We are often told that it isn't the circumstances of life that are important; it's how we react to those circumstances that really matters. This is true. Rather than always trying to change our circumstances, we should think more about changing ourselves.
There are several ways in which people respond to adverse happenings. The first is stoically. This means that they are completely impassive, gritting their teeth, and showing no emotion. Their policy is to "cooperate with the inevitable."
Others respond hysterically. They go to pieces emotionally with loud crying, tears and spectacular physical displays. Some react defeatedly. They give up in abject despondency. In extreme cases, this can end in suicide.
The normal Christian way is to respond submissively. The believer reasons, "This did not happen by accident. God controls everything that comes into my life. He has not made a mistake. He has allowed this in order to bring glory to Himself, blessing to others, and good to me. I can't see the full outworking of His program, but I will trust Him nevertheless. So I bow to His will, and pray that He will glorify Himself and teach me whatever He wants me to learn."
There is another way that some choice saints react, that is, super-triumphantly. I dare not count myself among the number, even though I aspire to their company. These are the ones who use adversity as a stepping stone to victory. They transmute the bitter into the sweet and ashes into beauty. They do not let circumstances rule them, rather they make the circumstances serve them. In this sense, they are "more than conquerors." Let me give a few illustrations.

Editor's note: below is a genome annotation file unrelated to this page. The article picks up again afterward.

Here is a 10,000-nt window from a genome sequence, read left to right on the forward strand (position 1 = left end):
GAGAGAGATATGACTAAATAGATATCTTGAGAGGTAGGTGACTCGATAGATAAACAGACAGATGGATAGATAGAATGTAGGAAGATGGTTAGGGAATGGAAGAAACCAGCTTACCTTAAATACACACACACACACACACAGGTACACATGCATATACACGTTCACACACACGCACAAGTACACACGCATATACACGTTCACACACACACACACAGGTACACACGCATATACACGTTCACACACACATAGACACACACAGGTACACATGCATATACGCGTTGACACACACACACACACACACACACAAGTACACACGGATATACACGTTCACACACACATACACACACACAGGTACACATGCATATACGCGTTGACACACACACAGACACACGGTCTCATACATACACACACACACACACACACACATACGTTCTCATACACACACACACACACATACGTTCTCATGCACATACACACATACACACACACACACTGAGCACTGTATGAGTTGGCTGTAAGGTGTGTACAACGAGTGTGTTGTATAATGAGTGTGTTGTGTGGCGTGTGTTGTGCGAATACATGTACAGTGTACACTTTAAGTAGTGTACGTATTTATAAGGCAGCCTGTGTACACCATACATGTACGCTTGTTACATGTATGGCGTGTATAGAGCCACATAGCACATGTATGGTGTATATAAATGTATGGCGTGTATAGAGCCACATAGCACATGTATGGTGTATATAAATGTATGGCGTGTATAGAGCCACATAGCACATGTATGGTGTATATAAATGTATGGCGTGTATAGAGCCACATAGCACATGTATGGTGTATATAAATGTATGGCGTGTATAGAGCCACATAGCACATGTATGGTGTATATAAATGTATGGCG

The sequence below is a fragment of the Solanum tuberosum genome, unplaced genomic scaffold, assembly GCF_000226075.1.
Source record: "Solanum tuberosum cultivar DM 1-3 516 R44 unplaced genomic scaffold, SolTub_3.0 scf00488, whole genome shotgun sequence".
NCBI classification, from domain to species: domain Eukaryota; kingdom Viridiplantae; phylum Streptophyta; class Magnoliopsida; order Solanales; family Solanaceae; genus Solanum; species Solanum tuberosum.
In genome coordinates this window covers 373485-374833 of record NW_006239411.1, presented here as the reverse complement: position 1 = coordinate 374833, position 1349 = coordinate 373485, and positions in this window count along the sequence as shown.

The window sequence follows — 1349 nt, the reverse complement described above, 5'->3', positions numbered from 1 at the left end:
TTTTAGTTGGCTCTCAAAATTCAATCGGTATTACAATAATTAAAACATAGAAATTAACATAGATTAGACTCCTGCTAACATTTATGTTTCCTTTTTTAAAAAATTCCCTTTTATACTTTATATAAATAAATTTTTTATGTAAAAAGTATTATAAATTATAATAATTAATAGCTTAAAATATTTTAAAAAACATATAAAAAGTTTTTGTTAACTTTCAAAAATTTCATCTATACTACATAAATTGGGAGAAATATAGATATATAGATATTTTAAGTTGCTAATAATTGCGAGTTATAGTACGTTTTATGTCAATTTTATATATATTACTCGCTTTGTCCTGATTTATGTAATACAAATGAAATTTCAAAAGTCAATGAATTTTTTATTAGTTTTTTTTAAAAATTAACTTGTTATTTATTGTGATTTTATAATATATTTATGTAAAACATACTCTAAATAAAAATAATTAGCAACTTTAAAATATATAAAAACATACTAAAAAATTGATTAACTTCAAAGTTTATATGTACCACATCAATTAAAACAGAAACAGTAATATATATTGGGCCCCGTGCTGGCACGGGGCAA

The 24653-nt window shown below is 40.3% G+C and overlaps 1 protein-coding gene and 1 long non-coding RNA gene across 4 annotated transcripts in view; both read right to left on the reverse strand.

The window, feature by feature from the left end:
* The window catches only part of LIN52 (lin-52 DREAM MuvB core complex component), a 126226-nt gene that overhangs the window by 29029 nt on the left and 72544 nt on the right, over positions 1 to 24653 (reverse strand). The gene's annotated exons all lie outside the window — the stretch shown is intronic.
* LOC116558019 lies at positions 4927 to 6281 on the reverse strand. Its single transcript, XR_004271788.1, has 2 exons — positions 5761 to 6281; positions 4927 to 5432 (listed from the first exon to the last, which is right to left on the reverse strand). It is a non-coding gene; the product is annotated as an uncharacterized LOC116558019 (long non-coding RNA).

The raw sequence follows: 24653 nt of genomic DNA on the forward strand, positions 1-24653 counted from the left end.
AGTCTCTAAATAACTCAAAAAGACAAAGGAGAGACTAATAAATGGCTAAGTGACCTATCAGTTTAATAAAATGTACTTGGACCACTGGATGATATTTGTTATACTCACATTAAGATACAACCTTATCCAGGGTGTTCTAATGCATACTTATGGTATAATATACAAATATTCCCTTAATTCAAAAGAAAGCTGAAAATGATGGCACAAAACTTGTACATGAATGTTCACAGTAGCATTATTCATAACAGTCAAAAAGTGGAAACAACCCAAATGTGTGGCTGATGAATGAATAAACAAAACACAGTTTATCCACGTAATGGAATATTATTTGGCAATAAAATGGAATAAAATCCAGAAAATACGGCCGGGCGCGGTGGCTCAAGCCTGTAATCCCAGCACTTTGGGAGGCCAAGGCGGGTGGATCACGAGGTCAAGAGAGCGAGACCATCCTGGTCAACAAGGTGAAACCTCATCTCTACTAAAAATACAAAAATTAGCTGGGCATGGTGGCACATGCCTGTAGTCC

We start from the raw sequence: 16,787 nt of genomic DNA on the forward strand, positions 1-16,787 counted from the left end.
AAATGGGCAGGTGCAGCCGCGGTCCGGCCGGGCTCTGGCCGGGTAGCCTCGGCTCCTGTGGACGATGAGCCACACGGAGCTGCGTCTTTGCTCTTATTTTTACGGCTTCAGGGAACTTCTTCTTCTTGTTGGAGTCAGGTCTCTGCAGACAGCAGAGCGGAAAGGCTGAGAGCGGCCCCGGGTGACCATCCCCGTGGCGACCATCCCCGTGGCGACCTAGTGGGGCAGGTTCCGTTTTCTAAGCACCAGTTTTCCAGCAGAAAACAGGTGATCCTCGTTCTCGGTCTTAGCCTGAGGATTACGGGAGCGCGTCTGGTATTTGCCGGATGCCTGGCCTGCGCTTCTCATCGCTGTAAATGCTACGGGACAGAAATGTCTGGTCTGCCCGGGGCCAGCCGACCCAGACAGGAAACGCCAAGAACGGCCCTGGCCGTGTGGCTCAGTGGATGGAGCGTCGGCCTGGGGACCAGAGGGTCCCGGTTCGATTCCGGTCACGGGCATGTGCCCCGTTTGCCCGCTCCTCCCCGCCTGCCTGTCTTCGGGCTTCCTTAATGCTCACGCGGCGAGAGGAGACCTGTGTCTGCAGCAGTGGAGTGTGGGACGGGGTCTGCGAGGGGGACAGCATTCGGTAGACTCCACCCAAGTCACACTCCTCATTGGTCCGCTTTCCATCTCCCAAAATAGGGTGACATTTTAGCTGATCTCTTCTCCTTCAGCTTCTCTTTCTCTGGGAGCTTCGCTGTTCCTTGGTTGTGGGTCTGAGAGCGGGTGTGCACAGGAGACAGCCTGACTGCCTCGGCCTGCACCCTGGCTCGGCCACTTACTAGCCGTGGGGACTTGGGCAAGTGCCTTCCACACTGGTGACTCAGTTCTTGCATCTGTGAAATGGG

There was a Christian woman whose life seemed to be filled with disappointment and frustration. Yet her biographer wrote, "She made magnificent bouquets out of the refusals of God."
Believers in an oriental country had been attacked with stones by an angry mob. When these same believers returned, they built a chapel with the stones that had been hurled at them.
After buying a home, a man found a huge boulder in the middle of the garden. He decided to make a rock garden.
E. Stanley Jones said, "Use your denials and turn them into doors." Or, as someone else said, "When life gives you lemons, make lemonade."
I especially like the story of the man who was told by his doctor that he would lose an eye and would have to have a glass eye. His immediate response was, "Be sure to put in one with a twinkle." That's what I call living above the circumstances.
Bible Verses: Philippians 4:11
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